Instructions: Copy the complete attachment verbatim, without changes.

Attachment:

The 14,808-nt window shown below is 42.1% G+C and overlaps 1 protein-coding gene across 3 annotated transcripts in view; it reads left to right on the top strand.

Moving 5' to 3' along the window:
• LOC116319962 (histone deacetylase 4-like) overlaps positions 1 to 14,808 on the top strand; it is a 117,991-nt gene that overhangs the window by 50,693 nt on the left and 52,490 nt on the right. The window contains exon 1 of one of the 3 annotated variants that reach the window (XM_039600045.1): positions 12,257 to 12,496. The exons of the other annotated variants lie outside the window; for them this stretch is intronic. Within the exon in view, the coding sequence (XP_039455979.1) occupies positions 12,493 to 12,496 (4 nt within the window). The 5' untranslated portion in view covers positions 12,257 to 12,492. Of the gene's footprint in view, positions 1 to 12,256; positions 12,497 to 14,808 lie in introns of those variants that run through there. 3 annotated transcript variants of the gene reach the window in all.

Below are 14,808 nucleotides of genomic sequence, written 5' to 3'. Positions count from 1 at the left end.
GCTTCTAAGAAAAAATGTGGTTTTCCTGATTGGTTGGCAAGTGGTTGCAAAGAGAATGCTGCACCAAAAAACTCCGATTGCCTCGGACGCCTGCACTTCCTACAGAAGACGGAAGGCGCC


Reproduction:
The 14,808-nt window shown below is 42.1% G+C and overlaps 1 protein-coding gene across 3 annotated transcripts in view; it reads left to right on the top strand.

Moving 5' to 3' along the window:
• LOC116319962 (histone deacetylase 4-like) overlaps positions 1 to 14,808 on the top strand; it is a 117,991-nt gene that overhangs the window by 50,693 nt on the left and 52,490 nt on the right. The window contains exon 1 of one of the 3 annotated variants that reach the window (XM_039600045.1): positions 12,257 to 12,496. The exons of the other annotated variants lie outside the window; for them this stretch is intronic. Within the exon in view, the coding sequence (XP_039455979.1) occupies positions 12,493 to 12,496 (4 nt within the window). The 5' untranslated portion in view covers positions 12,257 to 12,492. Of the gene's footprint in view, positions 1 to 12,256; positions 12,497 to 14,808 lie in introns of those variants that run through there. 3 annotated transcript variants of the gene reach the window in all.

Below are 14,808 nucleotides of genomic sequence, written 5' to 3'. Positions count from 1 at the left end.
GCTTCTAAGAAAAAATGTGGTTTTCCTGATTGGTTGGCAAGTGGTTGCAAAGAGAATGCTGCACCAAAAAACTCCGATTGCCTCGGACGCCTGCACTTCCTACAGAAGACGGAAGGCGCC